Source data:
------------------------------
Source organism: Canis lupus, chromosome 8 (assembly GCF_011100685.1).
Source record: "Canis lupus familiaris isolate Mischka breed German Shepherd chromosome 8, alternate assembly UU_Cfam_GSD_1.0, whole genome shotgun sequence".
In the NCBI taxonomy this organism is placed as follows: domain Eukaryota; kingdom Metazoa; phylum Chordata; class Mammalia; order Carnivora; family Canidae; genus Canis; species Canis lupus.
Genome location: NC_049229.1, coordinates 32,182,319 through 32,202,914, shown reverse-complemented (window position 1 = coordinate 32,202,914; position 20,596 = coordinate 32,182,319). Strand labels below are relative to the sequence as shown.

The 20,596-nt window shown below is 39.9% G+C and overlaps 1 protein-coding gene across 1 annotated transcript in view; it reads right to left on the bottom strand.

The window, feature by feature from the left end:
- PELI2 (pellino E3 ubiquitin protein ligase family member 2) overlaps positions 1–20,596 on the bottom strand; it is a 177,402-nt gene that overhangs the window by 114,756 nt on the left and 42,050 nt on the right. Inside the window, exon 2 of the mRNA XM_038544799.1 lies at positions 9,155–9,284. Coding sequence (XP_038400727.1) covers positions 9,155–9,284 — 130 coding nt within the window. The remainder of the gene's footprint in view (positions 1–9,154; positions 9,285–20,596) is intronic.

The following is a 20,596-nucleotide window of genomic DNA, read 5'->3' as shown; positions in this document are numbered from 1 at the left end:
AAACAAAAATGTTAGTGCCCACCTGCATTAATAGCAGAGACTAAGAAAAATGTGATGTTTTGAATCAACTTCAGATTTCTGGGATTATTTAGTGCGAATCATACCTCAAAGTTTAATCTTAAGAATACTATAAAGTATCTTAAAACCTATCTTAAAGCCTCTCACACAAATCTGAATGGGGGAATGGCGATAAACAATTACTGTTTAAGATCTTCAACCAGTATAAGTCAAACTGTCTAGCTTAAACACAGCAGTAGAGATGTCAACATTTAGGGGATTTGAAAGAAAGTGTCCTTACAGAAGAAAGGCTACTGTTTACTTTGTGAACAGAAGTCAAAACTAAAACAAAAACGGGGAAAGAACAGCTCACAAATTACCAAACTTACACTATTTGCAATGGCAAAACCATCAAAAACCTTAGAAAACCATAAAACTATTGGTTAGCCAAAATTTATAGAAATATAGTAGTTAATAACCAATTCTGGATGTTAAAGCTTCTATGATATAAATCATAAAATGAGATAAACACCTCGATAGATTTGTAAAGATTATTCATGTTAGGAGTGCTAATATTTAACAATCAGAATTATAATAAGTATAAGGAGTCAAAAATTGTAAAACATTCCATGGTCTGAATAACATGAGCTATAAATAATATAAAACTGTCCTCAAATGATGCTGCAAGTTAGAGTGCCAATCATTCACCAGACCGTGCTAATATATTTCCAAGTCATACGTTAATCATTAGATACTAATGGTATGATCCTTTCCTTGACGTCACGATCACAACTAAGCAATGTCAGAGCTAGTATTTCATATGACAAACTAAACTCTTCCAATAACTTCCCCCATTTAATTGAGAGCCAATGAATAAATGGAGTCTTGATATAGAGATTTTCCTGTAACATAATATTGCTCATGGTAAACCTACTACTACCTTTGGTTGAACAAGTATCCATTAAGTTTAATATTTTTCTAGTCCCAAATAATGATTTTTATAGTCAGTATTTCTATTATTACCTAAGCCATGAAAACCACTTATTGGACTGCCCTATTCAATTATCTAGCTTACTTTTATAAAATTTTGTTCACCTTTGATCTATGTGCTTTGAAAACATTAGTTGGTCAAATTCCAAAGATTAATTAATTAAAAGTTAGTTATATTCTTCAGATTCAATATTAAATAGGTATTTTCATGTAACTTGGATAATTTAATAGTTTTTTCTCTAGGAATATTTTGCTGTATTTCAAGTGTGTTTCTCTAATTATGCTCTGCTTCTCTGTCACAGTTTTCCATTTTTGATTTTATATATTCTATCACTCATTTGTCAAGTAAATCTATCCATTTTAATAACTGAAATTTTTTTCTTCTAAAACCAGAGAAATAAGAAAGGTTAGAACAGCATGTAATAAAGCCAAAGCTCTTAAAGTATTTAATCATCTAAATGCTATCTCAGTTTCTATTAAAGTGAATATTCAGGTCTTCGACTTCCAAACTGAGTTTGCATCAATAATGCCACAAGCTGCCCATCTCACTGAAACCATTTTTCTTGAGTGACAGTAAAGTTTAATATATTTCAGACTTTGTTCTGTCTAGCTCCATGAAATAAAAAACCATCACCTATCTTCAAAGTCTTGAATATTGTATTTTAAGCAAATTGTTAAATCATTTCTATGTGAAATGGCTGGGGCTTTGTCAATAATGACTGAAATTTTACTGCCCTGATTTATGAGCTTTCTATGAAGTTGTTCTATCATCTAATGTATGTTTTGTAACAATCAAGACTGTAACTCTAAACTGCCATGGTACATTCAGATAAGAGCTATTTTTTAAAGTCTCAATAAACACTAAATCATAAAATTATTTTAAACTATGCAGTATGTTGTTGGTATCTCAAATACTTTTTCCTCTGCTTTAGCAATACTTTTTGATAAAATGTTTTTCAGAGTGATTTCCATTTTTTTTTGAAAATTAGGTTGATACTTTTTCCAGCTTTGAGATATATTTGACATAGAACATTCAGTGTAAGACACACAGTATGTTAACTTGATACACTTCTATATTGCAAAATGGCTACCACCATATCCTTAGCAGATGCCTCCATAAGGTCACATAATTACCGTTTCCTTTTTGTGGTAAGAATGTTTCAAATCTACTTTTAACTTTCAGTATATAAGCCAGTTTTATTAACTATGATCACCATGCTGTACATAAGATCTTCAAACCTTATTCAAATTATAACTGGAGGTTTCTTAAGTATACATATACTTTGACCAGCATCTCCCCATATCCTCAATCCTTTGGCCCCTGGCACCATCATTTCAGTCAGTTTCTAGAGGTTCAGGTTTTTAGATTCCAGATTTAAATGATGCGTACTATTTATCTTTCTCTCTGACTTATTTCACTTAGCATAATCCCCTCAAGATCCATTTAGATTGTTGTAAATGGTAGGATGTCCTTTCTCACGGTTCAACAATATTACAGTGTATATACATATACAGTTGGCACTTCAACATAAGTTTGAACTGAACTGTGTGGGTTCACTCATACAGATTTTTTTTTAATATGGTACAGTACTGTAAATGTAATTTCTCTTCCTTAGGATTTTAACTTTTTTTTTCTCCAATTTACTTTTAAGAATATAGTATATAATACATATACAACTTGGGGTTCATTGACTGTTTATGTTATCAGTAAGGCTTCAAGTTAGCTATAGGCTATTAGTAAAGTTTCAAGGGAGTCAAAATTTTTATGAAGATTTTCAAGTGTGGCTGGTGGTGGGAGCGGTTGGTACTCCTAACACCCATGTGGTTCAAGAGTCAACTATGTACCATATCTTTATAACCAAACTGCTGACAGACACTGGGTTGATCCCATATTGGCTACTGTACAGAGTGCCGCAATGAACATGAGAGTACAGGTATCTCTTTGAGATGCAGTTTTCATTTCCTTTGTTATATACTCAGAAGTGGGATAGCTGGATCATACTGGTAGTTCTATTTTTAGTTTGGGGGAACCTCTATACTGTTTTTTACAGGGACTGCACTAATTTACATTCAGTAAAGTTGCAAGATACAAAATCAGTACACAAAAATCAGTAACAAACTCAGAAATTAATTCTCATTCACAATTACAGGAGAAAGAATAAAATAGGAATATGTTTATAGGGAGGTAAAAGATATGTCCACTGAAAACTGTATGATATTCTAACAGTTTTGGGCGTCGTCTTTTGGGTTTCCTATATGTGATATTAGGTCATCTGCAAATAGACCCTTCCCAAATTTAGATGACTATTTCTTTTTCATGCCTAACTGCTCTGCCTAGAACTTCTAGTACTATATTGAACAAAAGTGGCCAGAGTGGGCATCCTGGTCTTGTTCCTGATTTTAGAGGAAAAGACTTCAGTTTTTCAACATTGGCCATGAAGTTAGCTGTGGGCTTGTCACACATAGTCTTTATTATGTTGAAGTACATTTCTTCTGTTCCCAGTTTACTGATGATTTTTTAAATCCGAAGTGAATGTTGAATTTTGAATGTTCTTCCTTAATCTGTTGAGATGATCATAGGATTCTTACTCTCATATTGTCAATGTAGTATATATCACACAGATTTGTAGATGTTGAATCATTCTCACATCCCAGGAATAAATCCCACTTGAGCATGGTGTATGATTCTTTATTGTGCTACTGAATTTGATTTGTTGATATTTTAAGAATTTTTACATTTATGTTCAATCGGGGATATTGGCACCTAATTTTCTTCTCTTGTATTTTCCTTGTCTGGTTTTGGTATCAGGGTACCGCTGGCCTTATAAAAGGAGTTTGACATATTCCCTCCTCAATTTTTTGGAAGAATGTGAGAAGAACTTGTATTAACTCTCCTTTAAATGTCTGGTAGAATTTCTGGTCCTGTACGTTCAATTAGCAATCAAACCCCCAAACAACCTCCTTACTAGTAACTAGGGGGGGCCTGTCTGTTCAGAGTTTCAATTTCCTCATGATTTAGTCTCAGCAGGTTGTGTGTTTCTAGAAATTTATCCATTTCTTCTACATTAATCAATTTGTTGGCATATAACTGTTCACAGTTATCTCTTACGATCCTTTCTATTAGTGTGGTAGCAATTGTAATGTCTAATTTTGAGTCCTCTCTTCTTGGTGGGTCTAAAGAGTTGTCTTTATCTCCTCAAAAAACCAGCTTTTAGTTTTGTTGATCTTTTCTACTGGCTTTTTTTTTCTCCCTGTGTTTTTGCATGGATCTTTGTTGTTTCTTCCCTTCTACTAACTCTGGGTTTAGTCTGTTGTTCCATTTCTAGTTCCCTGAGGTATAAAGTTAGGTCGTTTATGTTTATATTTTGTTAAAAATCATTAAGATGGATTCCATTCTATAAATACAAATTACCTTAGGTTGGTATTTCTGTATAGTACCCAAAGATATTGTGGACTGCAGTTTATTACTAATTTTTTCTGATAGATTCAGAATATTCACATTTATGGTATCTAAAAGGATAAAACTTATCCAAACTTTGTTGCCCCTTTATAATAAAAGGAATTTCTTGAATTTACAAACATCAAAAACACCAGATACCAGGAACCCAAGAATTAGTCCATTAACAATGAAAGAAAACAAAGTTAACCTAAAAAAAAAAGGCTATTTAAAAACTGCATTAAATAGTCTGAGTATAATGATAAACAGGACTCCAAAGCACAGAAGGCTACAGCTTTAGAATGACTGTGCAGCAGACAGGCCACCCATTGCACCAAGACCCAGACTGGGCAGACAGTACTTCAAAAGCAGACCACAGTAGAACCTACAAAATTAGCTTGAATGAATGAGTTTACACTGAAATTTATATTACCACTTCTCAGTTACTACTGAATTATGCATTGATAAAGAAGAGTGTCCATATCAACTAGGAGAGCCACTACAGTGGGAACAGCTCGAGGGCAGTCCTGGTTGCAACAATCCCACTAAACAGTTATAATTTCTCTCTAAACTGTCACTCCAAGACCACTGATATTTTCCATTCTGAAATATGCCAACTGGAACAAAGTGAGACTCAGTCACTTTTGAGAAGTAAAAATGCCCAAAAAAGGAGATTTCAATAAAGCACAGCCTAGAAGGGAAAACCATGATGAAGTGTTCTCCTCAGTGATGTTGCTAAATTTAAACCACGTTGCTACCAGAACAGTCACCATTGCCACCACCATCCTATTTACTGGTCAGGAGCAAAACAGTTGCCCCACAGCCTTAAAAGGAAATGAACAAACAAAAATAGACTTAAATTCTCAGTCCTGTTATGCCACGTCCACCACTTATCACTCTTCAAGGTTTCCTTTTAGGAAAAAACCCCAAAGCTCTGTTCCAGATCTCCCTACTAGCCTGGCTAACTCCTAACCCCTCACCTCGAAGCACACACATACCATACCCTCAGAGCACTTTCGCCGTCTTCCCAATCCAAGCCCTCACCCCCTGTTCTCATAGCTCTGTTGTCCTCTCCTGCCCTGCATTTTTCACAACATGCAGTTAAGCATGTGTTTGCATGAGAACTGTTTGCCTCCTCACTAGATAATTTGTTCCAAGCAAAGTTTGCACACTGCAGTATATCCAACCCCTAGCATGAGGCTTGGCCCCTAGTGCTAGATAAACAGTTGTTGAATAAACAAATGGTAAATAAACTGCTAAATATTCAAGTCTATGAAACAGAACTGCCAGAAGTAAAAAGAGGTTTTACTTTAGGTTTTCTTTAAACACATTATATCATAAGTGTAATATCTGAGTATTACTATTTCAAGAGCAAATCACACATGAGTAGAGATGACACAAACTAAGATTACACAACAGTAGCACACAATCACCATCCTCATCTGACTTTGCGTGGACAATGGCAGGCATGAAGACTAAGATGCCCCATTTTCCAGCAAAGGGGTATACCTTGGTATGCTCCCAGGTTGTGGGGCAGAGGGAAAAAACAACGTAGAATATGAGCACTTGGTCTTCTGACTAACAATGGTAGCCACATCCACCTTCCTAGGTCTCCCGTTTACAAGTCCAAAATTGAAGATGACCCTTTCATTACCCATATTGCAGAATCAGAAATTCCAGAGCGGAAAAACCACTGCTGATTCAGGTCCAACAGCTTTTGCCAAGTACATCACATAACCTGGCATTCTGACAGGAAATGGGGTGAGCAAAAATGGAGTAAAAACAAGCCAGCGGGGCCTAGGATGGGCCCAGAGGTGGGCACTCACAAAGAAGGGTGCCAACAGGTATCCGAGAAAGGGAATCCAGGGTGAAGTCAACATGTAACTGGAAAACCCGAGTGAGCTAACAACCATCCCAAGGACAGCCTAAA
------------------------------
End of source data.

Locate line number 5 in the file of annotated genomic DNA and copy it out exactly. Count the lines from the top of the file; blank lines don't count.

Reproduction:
The 20,596-nt window shown below is 39.9% G+C and overlaps 1 protein-coding gene across 1 annotated transcript in view; it reads right to left on the bottom strand.